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Augusta Health receives national award for providing health equity to vulnerable communities

Courtesy of Augusta Health.

Augusta Health was one of two national awardees honored at the Centers for Medicare and Medicaid Services (CMS) Health Equity Conference on May 30, 2024, with a Health Equity Award.

The award is presented to organizations that advance health equity by reducing disparities in healthcare access, quality and outcomes.

Augusta Health was recognized for improving access to healthcare in vulnerable communities. The hospital, aiming to be a national model for community-based healthcare, implemented Augusta Health Neighborhood Clinics, previously known as Primary Care Mobile Clinic, to reach neighborhoods with rural geographic barriers and local cities with high poverty rates and adverse social and health barriers.

Since its official launch in September 2022, the Augusta Health Neighborhood Clinics have expanded to operate at 14 unique sites each month. This expansion has been possible due to the support of community partners, who provide local expertise in crucial social services like housing and food insecurity.

“A driver of this program was the belief that our mission as a community health system had broadened through the COVID-19 pandemic to become more inclusive, collaborative, and responsive to addressing local health disparities,” said Dr. Clint Merritt, Chief Physician Executive/Chief Medical Officer of Augusta Health. “Our system quickly realized we needed to adapt to address insufficient patient access to primary care. A key step was identifying access barriers and health disparities by asking questions of our community members through listening sessions. In response, Augusta Health launched the first Neighborhood Clinics and designed programming specific to those vulnerable neighborhoods.”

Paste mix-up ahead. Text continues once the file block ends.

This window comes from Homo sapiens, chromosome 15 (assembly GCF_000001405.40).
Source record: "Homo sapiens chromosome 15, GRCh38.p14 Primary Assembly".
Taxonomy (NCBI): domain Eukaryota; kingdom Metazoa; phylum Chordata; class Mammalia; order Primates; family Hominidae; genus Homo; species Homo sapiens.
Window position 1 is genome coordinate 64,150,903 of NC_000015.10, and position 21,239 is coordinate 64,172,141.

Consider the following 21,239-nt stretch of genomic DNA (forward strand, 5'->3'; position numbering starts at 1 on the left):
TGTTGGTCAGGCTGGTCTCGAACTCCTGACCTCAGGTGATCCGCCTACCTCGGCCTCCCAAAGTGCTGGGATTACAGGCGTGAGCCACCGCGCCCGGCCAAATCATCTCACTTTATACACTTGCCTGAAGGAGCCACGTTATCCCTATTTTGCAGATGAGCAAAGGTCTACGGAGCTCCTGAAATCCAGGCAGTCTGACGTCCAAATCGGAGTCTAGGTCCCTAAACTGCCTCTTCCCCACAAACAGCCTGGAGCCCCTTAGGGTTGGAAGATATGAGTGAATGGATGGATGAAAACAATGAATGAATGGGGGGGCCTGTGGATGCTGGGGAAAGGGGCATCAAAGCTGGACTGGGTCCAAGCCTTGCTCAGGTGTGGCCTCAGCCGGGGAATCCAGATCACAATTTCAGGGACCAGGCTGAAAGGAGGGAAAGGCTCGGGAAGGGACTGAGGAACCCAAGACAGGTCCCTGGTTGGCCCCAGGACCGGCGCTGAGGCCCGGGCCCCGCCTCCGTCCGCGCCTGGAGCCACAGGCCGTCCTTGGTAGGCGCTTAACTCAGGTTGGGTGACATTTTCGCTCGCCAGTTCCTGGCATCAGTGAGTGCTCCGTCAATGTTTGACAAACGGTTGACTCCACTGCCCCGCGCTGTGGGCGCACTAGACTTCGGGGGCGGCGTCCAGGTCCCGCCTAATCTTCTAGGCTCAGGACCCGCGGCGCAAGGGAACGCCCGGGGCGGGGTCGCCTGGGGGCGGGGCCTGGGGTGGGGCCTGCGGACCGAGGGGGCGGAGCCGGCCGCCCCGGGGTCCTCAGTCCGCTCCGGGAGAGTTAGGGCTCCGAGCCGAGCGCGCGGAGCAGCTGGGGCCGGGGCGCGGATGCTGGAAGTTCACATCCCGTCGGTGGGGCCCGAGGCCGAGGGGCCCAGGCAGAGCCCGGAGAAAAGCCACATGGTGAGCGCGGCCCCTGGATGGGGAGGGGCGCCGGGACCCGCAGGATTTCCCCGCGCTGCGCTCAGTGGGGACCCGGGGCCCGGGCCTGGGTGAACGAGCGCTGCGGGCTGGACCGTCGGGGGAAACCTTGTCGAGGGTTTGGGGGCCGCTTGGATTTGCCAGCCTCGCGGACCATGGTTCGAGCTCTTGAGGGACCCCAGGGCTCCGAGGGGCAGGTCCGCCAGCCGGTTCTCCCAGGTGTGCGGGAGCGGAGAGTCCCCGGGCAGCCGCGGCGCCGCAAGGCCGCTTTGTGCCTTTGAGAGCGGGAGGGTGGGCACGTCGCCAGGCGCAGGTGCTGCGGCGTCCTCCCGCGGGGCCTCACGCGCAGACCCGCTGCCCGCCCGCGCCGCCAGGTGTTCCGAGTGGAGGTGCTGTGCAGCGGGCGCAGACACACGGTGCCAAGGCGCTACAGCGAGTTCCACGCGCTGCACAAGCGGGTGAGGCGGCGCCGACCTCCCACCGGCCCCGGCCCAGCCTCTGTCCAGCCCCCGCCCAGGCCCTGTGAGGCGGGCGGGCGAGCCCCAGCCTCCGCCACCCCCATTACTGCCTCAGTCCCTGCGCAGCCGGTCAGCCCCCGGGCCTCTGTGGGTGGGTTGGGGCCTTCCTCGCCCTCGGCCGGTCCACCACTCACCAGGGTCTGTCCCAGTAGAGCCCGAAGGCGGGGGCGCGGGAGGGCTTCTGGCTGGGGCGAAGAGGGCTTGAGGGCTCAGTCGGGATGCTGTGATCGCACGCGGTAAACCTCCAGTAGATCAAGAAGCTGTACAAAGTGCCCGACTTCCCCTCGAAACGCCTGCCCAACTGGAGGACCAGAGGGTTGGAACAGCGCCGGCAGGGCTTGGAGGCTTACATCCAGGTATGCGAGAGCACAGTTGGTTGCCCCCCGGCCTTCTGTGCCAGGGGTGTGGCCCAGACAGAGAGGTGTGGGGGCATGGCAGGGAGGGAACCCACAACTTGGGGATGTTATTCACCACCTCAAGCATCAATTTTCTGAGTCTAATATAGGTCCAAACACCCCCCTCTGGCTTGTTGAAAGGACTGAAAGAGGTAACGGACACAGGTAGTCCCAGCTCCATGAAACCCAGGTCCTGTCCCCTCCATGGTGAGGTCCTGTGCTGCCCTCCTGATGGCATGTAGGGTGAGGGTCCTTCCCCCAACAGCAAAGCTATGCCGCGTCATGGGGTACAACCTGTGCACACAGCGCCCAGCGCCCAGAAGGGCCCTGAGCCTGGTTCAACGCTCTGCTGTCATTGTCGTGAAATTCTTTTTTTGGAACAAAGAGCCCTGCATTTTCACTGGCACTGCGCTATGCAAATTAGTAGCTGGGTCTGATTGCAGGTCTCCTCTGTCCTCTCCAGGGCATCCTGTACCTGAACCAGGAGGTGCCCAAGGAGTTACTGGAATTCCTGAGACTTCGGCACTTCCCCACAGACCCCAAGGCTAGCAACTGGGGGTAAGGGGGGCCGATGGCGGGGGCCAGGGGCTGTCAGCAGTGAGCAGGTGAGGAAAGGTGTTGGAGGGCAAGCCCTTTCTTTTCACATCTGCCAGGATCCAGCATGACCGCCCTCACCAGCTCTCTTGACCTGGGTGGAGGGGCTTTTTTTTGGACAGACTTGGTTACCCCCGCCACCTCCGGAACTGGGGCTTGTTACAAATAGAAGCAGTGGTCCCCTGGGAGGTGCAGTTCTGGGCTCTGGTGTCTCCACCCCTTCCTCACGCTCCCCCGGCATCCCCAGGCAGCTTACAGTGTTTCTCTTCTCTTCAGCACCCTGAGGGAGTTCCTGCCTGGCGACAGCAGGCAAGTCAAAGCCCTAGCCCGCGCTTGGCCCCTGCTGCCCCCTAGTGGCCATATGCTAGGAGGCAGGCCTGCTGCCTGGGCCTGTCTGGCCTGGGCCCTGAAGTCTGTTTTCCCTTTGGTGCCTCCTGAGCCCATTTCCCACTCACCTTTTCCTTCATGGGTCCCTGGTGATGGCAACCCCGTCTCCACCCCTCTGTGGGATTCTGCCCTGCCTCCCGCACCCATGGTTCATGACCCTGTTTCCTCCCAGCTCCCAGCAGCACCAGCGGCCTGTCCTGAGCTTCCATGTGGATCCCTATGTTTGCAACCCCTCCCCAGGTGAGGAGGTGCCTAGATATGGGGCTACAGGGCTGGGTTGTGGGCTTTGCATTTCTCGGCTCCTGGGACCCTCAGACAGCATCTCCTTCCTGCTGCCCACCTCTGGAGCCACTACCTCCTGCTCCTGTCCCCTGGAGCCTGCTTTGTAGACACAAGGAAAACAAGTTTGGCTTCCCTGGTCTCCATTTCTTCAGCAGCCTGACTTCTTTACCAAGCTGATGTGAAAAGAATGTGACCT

CMS recognized the Augusta Health Neighborhood Clinics for:
• Increasing community members’ access to primary care.
• Reducing unnecessary emergency room utilization to ensure patients receive appropriate care at the right time and location.
• And improving outcomes and markers of chronic diseases such as diabetes and hypertension. Within the program’s first full year, the Neighborhood Clinics have made a significant impact, providing over 1,700 primary care visits for 825 patients at 17 community sites. Services vary by location and are based on community needs.

Rebecca Barnabi

Rebecca Barnabi

Rebecca J. Barnabi is the national editor of Augusta Free Press. A graduate of the University of Mary Washington, she began her journalism career at The Fredericksburg Free-Lance Star. In 2013, she was awarded first place for feature writing in the Maryland, Delaware, District of Columbia Awards Program, and was honored by the Virginia School Boards Association’s 2019 Media Honor Roll Program for her coverage of Waynesboro Schools. Her background in newspapers includes writing about features, local government, education and the arts.